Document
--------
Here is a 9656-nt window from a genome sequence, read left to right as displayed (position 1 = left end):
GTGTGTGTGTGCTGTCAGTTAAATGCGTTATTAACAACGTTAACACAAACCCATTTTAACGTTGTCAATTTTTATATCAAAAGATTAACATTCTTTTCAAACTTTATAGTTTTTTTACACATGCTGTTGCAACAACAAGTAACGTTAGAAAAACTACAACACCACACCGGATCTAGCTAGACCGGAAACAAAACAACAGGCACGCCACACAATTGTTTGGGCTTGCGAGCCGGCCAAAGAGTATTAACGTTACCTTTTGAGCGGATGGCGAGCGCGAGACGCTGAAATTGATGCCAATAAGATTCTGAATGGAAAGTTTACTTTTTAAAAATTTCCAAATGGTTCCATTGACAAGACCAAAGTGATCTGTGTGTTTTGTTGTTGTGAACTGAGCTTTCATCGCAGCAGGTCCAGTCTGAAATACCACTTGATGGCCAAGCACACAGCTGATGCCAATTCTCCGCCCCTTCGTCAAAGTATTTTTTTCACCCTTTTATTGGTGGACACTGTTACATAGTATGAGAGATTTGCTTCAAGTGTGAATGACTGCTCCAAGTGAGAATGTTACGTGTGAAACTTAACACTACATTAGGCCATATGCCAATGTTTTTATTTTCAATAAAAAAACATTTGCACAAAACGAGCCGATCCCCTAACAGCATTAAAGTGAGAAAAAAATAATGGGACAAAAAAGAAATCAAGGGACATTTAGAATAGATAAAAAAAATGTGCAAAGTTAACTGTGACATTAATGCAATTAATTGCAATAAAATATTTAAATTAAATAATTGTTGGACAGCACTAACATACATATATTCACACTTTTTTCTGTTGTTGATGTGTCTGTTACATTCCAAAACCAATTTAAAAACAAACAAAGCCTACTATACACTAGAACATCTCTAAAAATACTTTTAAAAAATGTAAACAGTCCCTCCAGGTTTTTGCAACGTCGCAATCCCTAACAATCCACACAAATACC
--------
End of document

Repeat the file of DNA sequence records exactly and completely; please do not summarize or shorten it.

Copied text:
Here is a 9656-nt window from a genome sequence, read left to right as displayed (position 1 = left end):
GTGTGTGTGTGCTGTCAGTTAAATGCGTTATTAACAACGTTAACACAAACCCATTTTAACGTTGTCAATTTTTATATCAAAAGATTAACATTCTTTTCAAACTTTATAGTTTTTTTACACATGCTGTTGCAACAACAAGTAACGTTAGAAAAACTACAACACCACACCGGATCTAGCTAGACCGGAAACAAAACAACAGGCACGCCACACAATTGTTTGGGCTTGCGAGCCGGCCAAAGAGTATTAACGTTACCTTTTGAGCGGATGGCGAGCGCGAGACGCTGAAATTGATGCCAATAAGATTCTGAATGGAAAGTTTACTTTTTAAAAATTTCCAAATGGTTCCATTGACAAGACCAAAGTGATCTGTGTGTTTTGTTGTTGTGAACTGAGCTTTCATCGCAGCAGGTCCAGTCTGAAATACCACTTGATGGCCAAGCACACAGCTGATGCCAATTCTCCGCCCCTTCGTCAAAGTATTTTTTTCACCCTTTTATTGGTGGACACTGTTACATAGTATGAGAGATTTGCTTCAAGTGTGAATGACTGCTCCAAGTGAGAATGTTACGTGTGAAACTTAACACTACATTAGGCCATATGCCAATGTTTTTATTTTCAATAAAAAAACATTTGCACAAAACGAGCCGATCCCCTAACAGCATTAAAGTGAGAAAAAAATAATGGGACAAAAAAGAAATCAAGGGACATTTAGAATAGATAAAAAAAATGTGCAAAGTTAACTGTGACATTAATGCAATTAATTGCAATAAAATATTTAAATTAAATAATTGTTGGACAGCACTAACATACATATATTCACACTTTTTTCTGTTGTTGATGTGTCTGTTACATTCCAAAACCAATTTAAAAACAAACAAAGCCTACTATACACTAGAACATCTCTAAAAATACTTTTAAAAAATGTAAACAGTCCCTCCAGGTTTTTGCAACGTCGCAATCCCTAACAATCCACACAAATACC